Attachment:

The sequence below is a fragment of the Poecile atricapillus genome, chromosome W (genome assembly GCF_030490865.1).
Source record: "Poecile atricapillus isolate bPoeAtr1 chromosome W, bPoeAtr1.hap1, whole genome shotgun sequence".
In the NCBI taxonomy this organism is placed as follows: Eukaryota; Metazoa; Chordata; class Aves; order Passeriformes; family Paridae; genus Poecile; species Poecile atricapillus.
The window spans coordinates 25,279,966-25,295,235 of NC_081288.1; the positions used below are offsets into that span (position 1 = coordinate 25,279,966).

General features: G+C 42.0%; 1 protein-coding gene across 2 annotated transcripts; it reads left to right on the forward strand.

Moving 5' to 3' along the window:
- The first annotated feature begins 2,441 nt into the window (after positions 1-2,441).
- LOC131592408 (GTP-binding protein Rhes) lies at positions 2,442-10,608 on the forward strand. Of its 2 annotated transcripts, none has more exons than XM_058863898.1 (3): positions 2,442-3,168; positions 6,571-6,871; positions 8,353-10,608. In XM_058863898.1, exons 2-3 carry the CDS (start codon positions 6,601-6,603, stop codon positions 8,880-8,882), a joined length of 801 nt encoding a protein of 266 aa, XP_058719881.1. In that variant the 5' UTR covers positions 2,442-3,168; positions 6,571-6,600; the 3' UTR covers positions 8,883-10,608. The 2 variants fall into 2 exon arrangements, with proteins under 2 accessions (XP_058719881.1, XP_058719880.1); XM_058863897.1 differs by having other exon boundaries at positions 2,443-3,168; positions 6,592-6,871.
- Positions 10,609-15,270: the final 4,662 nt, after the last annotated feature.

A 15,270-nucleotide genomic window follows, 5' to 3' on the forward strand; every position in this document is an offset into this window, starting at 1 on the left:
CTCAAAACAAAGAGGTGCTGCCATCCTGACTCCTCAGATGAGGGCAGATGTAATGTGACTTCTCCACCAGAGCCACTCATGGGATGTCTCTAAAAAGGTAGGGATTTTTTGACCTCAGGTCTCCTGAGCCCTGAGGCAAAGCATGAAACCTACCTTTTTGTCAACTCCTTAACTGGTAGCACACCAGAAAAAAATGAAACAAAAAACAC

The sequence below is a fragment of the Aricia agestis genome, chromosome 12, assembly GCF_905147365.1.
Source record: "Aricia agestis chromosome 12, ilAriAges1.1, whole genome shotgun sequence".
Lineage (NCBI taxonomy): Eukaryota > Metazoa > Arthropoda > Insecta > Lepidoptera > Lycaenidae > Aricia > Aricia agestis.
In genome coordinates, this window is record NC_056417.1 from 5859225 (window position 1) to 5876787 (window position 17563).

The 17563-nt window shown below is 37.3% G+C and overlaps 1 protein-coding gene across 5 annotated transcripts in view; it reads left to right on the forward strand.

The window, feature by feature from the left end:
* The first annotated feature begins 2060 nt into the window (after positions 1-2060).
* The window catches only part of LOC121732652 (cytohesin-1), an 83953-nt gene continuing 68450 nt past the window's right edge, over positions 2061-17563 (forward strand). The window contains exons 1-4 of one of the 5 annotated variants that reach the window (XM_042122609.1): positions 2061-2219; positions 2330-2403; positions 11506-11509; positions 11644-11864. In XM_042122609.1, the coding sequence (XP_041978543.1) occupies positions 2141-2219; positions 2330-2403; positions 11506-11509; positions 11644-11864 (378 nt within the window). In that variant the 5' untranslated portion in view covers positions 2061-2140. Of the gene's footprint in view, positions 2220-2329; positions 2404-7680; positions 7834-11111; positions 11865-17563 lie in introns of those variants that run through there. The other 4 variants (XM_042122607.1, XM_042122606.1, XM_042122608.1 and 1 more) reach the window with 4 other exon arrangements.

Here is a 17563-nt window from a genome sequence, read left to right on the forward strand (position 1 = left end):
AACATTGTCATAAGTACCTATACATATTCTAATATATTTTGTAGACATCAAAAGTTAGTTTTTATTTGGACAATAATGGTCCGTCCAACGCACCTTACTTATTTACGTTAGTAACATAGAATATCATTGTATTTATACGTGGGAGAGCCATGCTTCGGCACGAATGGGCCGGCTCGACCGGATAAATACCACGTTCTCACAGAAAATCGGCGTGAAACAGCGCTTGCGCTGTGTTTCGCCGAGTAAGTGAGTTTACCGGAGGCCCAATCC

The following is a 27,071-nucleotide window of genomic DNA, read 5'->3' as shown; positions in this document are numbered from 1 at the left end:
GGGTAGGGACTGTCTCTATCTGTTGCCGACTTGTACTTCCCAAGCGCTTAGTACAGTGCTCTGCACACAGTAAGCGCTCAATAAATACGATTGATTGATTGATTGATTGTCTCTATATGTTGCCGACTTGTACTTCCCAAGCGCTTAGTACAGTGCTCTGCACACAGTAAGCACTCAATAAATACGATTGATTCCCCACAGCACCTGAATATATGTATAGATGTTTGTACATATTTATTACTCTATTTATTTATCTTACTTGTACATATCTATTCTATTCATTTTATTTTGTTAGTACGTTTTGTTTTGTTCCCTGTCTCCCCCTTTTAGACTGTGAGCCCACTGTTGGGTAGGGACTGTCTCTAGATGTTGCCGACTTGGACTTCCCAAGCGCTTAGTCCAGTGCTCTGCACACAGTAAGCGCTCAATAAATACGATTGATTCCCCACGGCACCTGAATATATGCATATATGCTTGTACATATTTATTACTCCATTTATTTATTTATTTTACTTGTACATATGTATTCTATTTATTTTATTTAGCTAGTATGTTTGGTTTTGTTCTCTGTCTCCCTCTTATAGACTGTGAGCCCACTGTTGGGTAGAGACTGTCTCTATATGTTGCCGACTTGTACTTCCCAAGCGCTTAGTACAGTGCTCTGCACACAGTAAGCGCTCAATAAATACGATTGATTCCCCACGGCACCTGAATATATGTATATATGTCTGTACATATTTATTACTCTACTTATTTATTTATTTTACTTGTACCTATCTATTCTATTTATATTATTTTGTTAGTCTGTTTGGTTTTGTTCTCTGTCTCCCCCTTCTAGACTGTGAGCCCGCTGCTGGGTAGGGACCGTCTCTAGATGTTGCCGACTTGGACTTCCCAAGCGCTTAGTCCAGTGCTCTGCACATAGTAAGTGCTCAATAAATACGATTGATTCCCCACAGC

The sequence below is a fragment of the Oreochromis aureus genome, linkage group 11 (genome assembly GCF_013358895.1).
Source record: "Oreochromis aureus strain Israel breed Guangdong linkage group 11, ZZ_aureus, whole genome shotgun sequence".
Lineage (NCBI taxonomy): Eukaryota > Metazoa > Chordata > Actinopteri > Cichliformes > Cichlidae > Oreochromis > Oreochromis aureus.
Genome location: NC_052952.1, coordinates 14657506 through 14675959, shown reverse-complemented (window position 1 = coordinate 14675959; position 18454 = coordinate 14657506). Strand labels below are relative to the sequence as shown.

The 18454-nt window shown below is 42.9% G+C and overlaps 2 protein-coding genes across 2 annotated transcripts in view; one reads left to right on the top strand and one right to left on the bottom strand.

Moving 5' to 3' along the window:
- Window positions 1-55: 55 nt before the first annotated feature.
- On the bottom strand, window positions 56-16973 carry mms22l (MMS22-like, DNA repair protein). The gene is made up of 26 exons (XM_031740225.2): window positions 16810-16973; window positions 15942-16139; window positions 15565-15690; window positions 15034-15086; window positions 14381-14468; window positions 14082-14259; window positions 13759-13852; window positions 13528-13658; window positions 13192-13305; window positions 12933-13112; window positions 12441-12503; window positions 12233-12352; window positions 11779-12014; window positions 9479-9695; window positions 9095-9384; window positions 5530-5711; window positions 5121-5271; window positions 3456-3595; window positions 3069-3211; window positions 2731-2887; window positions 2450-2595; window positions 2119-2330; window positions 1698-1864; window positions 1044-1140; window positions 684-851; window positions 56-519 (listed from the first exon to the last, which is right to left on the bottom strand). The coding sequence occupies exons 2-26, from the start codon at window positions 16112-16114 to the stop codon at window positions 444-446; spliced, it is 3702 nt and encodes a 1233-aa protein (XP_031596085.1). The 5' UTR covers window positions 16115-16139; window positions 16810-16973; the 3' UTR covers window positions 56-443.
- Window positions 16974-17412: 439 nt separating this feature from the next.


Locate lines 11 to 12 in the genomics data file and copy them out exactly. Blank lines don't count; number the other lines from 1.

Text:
CTCAAAACAAAGAGGTGCTGCCATCCTGACTCCTCAGATGAGGGCAGATGTAATGTGACTTCTCCACCAGAGCCACTCATGGGATGTCTCTAAAAAGGTAGGGATTTTTTGACCTCAGGTCTCCTGAGCCCTGAGGCAAAGCATGAAACCTACCTTTTTGTCAACTCCTTAACTGGTAGCACACCAGAAAAAAATGAAACAAAAAACAC

The sequence below is a fragment of the Aricia agestis genome, chromosome 12, assembly GCF_905147365.1.